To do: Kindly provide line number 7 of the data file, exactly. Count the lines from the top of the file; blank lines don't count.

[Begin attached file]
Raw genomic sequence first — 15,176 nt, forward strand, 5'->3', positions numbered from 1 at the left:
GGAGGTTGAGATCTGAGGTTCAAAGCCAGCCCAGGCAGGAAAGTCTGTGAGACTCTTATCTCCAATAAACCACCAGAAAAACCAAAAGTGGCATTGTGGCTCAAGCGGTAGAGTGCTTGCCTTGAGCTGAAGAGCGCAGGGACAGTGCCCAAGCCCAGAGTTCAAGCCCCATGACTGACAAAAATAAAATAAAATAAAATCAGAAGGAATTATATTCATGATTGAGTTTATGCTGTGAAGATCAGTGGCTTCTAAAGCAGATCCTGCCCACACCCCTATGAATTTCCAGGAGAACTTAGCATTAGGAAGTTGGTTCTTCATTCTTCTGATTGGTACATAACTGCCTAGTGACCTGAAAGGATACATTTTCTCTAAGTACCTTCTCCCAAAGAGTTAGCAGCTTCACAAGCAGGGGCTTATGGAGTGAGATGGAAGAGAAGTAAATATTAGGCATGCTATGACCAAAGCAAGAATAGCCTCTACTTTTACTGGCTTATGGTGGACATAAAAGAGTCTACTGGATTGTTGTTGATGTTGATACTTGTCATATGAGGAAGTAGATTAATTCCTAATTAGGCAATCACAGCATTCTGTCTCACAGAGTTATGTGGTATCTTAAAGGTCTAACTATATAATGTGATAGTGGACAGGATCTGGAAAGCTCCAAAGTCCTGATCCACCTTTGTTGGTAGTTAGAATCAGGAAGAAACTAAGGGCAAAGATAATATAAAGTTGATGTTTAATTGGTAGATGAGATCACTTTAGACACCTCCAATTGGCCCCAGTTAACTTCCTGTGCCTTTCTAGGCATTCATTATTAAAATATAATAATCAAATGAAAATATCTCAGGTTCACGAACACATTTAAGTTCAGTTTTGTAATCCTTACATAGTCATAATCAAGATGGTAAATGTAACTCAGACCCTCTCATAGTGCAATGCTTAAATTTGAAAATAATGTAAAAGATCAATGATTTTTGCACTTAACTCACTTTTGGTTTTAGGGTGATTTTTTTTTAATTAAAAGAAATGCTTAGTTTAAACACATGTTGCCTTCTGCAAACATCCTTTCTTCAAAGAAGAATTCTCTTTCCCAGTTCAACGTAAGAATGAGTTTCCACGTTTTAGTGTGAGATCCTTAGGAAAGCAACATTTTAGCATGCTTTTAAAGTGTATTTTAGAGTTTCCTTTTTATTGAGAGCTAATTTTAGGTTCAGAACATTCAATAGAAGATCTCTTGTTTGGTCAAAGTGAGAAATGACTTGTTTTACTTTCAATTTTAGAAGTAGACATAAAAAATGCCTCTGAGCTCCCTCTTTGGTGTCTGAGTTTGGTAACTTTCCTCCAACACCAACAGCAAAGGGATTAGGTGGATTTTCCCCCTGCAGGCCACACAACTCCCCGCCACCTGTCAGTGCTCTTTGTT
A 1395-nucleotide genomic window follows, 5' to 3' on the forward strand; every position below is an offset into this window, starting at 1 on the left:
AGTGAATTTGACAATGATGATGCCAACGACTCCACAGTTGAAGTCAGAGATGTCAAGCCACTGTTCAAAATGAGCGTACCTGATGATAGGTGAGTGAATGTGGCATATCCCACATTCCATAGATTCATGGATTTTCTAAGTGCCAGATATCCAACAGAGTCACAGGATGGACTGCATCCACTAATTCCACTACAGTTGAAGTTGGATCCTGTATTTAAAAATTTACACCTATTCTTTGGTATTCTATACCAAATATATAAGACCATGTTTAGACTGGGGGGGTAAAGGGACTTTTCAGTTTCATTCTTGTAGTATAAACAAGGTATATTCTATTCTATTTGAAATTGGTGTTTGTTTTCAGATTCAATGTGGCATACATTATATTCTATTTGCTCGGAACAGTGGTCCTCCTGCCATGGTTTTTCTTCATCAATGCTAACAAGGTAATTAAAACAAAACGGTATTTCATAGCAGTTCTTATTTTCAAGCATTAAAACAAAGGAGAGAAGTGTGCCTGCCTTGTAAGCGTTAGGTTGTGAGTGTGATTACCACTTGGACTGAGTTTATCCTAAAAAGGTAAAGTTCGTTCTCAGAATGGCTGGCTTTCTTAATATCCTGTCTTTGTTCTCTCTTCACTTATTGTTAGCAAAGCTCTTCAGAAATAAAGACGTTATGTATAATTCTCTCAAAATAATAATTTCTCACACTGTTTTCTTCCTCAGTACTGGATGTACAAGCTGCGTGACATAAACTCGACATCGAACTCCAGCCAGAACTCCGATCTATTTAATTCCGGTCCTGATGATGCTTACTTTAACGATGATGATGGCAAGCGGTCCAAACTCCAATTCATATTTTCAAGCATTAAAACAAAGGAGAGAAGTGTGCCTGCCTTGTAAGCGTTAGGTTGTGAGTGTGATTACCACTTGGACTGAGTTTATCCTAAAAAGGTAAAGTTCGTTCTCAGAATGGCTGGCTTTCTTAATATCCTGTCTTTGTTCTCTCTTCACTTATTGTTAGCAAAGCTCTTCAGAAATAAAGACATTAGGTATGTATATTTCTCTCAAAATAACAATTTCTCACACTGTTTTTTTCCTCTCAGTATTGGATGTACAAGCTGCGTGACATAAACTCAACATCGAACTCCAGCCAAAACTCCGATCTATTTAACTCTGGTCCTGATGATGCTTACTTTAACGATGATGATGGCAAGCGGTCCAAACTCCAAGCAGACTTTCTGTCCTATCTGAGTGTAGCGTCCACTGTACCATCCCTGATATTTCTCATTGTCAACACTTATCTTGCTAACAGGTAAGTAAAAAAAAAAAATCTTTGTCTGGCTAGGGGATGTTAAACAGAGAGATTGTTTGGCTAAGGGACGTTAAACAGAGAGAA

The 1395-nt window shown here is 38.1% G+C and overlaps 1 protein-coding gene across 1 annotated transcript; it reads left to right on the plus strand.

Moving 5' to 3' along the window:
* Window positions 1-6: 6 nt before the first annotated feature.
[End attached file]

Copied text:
* Window positions 1-6: 6 nt before the first annotated feature.